How to Install Beadboard Panels

Beadboard is that classic paneling design of tight vertical lines, installed on the bottom parts of walls to frame and accent the room. It can be painted, stained or varnished, and generally is topped with a chair rail. You can buy it in sheets like regular wood paneling and install it yourself in a weekend.

Install Beadboard Panels

Getting it started on a straight, level plane is especially crucial with beadboard, because the vertical lines will telegraph any slanting of the pieces.

  1. Paint, stain or varnish your beadboard before installation.

  2. With your level and pencil, mark a line around the room where you want the top border of your beadboard to stop. Around 48 inches is standard, but you can put it anywhere you want. Also mark a straight vertical line in the center of each wall.

  3. Set your first piece of beadboard on sawhorses. With the lines in the beadboard running vertically, measure from the top of the board and mark the bottom to the correct height, minus 1 inch. (If you've decided on a 48-inch height for the paneling, mark it at 47 inches.) With your t-square and pencil, draw a line across the width of the panel at the mark. Cut it with your circular saw.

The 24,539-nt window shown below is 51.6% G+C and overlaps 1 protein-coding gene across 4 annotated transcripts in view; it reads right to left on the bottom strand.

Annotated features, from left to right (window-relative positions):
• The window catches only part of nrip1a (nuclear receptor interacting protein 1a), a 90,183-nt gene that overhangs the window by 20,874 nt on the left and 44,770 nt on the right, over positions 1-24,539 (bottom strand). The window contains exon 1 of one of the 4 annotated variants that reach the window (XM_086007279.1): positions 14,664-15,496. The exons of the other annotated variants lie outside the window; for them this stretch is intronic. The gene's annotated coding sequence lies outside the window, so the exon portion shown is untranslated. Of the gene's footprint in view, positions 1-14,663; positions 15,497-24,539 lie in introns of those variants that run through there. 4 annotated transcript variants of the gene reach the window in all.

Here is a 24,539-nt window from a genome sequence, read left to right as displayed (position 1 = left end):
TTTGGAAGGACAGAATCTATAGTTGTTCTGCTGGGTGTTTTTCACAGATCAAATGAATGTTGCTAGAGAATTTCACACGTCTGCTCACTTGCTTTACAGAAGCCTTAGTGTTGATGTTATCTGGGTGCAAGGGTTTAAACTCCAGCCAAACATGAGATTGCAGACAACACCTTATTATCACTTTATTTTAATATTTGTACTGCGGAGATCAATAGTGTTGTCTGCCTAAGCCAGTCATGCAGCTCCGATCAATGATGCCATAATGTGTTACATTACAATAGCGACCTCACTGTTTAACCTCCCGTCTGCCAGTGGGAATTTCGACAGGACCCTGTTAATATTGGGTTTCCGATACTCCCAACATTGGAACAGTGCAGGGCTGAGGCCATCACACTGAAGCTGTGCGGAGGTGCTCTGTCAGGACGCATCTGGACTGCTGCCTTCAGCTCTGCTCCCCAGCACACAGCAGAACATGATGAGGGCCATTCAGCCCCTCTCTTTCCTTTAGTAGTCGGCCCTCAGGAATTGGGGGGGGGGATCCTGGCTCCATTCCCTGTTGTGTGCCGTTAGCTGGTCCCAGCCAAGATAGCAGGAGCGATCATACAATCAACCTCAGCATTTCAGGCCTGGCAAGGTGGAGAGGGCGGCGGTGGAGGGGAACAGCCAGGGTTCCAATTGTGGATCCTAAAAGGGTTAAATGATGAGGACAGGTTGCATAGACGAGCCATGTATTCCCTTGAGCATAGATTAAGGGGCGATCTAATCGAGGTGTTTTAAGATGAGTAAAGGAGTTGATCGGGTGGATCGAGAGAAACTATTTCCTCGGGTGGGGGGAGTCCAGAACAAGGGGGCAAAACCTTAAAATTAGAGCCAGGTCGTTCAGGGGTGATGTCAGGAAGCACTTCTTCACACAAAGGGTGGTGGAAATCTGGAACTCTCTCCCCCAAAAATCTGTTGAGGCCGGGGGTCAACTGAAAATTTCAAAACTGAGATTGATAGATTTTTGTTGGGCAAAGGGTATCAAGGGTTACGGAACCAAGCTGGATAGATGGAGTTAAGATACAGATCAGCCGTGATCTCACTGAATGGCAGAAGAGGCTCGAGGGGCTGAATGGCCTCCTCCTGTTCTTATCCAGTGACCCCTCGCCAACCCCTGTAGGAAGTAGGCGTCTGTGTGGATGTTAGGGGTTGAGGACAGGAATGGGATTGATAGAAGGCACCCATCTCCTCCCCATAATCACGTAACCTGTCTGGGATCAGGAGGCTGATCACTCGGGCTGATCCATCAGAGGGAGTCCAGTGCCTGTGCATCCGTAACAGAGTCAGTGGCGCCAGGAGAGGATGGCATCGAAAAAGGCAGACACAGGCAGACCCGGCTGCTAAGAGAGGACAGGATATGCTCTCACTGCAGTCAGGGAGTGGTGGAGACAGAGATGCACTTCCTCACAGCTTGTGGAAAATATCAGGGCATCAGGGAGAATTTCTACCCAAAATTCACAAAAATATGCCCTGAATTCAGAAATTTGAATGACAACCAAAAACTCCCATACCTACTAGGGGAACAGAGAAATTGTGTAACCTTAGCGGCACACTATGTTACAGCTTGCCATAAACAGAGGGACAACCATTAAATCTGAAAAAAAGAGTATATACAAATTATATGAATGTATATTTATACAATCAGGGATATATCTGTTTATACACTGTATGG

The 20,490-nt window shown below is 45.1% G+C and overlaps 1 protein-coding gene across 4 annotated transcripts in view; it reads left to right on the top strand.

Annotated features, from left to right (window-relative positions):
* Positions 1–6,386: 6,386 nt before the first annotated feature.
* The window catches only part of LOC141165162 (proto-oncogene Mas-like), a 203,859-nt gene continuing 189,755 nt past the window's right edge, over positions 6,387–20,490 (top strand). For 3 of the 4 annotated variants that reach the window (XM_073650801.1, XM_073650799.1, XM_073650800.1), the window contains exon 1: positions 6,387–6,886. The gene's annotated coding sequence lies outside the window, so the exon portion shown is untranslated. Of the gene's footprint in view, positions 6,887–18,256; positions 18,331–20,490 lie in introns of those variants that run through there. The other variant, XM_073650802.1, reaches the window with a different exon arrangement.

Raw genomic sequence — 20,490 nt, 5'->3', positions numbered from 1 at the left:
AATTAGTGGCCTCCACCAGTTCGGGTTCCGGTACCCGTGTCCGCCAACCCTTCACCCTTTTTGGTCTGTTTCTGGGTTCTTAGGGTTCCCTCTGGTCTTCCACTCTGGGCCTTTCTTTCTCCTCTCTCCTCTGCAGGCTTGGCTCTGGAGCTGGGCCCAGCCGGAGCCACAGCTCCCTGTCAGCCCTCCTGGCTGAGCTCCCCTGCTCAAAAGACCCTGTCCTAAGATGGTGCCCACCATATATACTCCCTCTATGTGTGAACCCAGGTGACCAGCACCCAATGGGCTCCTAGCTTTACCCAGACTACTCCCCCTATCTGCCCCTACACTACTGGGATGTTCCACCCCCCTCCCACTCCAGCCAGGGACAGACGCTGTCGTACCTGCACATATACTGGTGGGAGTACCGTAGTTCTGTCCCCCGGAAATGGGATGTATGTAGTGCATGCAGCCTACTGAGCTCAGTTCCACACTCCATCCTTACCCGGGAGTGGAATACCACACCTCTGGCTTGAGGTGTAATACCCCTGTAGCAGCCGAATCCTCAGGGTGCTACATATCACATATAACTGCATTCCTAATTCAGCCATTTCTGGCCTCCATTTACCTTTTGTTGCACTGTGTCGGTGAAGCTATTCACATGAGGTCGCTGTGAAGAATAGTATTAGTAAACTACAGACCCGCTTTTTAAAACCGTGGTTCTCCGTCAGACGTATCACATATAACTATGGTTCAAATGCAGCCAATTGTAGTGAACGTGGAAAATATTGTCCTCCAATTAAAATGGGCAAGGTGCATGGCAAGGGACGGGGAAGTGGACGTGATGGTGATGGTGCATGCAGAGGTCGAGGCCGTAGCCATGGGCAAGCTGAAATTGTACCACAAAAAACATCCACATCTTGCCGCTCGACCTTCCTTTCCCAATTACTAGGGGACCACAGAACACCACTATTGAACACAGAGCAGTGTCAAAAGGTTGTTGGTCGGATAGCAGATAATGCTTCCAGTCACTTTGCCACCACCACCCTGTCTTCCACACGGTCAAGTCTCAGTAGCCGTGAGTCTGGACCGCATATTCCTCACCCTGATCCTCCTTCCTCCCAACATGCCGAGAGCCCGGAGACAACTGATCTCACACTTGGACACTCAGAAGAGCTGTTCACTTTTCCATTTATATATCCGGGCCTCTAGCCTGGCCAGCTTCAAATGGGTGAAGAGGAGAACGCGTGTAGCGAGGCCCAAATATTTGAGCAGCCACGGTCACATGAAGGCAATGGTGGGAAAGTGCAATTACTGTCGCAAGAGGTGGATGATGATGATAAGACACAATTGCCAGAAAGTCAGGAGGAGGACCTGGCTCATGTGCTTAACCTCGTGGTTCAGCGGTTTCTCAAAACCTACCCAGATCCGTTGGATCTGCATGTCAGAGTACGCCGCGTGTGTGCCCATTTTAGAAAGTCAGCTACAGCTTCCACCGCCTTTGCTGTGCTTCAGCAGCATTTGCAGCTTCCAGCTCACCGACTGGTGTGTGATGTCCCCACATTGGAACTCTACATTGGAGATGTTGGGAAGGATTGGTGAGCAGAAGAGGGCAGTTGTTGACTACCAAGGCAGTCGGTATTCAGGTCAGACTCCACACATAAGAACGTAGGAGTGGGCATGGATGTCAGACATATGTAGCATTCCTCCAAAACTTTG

4. If there is a plug socket on the part of the wall that you'll be covering, remove the socket plate and measure the distance to the socket from the vertical line and from the horizontal line. Transfer those measurements to your beadboard and use your small square to mark out the rectangular hole for the socket. Cut out the hole with your jigsaw. The hole should be slightly larger than the socket, and slightly smaller than the socket plate.

  5. Spread carpenter's glue on the back of the piece. Set it in place, lining up the top with the horizontal line on your wall, and lining up one side with the vertical line. (There will be a space at the bottom, an inch or so above the floor.)

  6. Use your hammer and trim nails to affix the panel to the wall. Put the nails within the lines of the beadboard to help hide them. Stop hammering just before the nailhead reaches the wood, and finish sinking it with your nailset. Put nails about every square foot. Use your studfinder to ensure that some of them are hitting studs.

  7. Repeat the process with other panels. For pieces that butt up against corners, measure the space from both the top and bottom and make your vertical cuts accordingly (since corners often aren't square). Once all the beadboard is up, trim with floor molding and chair rail.

  8. Warning

    Wear eye protection when using power tools.